Santa Fe Restaurants

Establishment neighborhood
The Teahouse
821 Canyon Rd., Canyon Road
This neighborhood spot at the end of Canyon Road is a favorite for their selection of teas, which line the walls of the small entry. You can almost always bet on the sweeping patio and windy indoor spaces to be packed with locals from open to close on the weekends. Even if you don't have a full meal here (they serve breakfast, lunch, and dinner), definitely make time to pick up an iced tea and pastry before you make your way through the galleries.
Bodega Prime
1281 San Felipe Ave., Southwest
Chef/owner Noela Figueroa just opened Bodega Prime after moving back from a stint in Colorado, and it's fast become a local favorite. The brunch and lunch menus change weekly depending on what Figueroa's farming partners have on hand, but she really specializes in old-school sandwiches with quirky tweaks, like a sharp grilled cheddar cheese with kimchi, miso-marinated steak with kaffir aioli, and saffron-brined chicken with romesco and fennel relish. All day (and, blessedly, after the kitchen closes at 3pm), you can pick up sandwiches and other prepared foods to go from their deli case. The little retail section at the entry also has a cute buy of handmade home goods like beautiful cutting boards and aprons.
Tia Sophia’s
210 W. San Francisco St., Plaza
This downtown diner-style spot is a must for grabbing an easy but impressive breakfast. The affordable, kid-friendly restaurant serves pancakes and French toast, but the real draw is of course the classic New Mexican fare they’ve been serving in Santa Fe for more than 40 years. Their breakfast burrito—a hearty combination of bacon and hash browns wrapped in a soft flour tortilla and topped with a poached egg, chiles, and melted cheese—is reason enough to get out of bed.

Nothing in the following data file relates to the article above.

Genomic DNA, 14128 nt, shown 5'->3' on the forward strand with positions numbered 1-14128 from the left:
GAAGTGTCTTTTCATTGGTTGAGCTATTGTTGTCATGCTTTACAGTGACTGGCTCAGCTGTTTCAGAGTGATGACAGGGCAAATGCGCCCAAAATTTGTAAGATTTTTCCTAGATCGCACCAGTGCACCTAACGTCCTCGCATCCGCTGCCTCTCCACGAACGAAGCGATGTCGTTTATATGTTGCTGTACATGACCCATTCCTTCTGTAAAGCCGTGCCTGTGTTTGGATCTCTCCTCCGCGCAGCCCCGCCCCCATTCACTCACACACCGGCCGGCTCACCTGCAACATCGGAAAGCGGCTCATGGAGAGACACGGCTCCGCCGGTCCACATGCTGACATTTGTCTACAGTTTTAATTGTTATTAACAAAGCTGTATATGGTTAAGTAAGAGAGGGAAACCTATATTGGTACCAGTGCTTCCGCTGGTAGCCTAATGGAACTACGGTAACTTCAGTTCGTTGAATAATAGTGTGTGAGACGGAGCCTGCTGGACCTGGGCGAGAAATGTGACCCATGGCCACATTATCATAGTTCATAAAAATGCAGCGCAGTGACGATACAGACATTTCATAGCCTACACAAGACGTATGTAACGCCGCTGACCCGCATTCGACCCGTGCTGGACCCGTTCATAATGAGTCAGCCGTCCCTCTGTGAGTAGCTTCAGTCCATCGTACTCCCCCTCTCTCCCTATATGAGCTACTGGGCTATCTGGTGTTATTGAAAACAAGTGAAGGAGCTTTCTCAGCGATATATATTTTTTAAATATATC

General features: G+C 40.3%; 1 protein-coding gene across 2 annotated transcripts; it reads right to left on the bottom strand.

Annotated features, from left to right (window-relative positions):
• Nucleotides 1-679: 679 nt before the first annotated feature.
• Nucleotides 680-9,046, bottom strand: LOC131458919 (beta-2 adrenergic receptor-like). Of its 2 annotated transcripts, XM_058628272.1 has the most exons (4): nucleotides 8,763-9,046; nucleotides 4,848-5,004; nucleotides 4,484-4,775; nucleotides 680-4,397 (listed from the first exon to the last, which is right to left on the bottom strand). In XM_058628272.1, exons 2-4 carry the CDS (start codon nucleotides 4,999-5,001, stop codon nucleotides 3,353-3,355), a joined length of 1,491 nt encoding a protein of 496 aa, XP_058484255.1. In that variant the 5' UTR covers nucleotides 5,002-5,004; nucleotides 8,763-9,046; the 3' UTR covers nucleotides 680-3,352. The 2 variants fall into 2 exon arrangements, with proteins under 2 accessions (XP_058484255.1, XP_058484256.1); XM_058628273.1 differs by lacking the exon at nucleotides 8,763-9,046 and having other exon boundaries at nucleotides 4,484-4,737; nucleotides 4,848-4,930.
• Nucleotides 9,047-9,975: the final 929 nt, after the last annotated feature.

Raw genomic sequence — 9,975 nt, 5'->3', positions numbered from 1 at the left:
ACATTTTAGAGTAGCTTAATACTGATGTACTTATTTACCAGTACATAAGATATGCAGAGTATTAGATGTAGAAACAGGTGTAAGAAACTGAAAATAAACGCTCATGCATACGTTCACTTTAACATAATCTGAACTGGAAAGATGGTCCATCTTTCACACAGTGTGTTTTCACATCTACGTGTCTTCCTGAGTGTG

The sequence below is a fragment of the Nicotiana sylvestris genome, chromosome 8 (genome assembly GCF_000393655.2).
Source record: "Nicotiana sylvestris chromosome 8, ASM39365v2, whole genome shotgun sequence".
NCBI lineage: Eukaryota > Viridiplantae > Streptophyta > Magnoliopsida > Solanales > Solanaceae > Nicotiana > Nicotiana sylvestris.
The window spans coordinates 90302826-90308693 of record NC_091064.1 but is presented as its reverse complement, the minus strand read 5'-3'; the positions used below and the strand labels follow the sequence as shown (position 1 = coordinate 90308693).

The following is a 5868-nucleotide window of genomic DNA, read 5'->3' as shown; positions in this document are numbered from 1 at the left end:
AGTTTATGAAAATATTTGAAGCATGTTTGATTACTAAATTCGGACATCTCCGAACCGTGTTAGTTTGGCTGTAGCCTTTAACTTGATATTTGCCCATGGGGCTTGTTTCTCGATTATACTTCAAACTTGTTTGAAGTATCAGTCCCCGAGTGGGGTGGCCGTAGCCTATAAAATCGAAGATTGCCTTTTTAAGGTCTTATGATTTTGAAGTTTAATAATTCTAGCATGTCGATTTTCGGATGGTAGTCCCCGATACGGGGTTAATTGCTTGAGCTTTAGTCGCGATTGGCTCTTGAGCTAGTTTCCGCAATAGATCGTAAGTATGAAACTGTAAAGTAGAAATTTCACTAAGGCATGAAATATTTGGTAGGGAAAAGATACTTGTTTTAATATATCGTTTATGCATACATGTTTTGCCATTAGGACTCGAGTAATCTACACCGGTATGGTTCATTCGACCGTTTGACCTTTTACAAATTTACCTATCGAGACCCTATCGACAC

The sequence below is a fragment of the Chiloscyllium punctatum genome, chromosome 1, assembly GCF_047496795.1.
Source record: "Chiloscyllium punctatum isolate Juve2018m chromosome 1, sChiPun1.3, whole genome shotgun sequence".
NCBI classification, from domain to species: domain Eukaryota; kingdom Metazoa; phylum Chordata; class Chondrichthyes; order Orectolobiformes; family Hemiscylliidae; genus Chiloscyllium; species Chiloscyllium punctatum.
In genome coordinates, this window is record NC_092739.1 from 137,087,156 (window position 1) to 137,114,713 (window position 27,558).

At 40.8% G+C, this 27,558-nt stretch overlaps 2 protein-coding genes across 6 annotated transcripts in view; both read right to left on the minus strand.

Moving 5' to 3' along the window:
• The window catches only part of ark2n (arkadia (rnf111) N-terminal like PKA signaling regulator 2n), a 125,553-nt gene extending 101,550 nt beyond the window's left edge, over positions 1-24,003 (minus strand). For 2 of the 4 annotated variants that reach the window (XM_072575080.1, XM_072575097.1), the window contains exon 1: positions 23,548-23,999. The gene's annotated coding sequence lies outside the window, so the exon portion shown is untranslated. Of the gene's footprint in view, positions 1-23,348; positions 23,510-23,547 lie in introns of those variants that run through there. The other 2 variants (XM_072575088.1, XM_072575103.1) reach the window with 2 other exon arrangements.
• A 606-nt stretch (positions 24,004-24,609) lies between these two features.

228 E. Palace Ave., Plaza
When Chef John Rivera Sedlar of the acclaimed (but since closed) Latin American restaurants Playa and Rivera in LA returned to his hometown of Santa Fe a few years ago, it was a warm homecoming: His latest venture, Eloisa, is a successful homage to his Northern New Mexico roots. Named after Sedlar’s grandmother, who was Georgia O’Keeffe’s personal chef for 15 years, the menu is full of traditional favorites including Frito pie, rellenos, calabacitas, and carne adovada. The space in the Drury Plaza Hotel is bright with gray and white touches of exposed brick, hardwood floors, and marble. Definitely consider ordering a drink—local bartender Dede Roybal’s cocktail program is on par with Sedlar’s culinary excellence.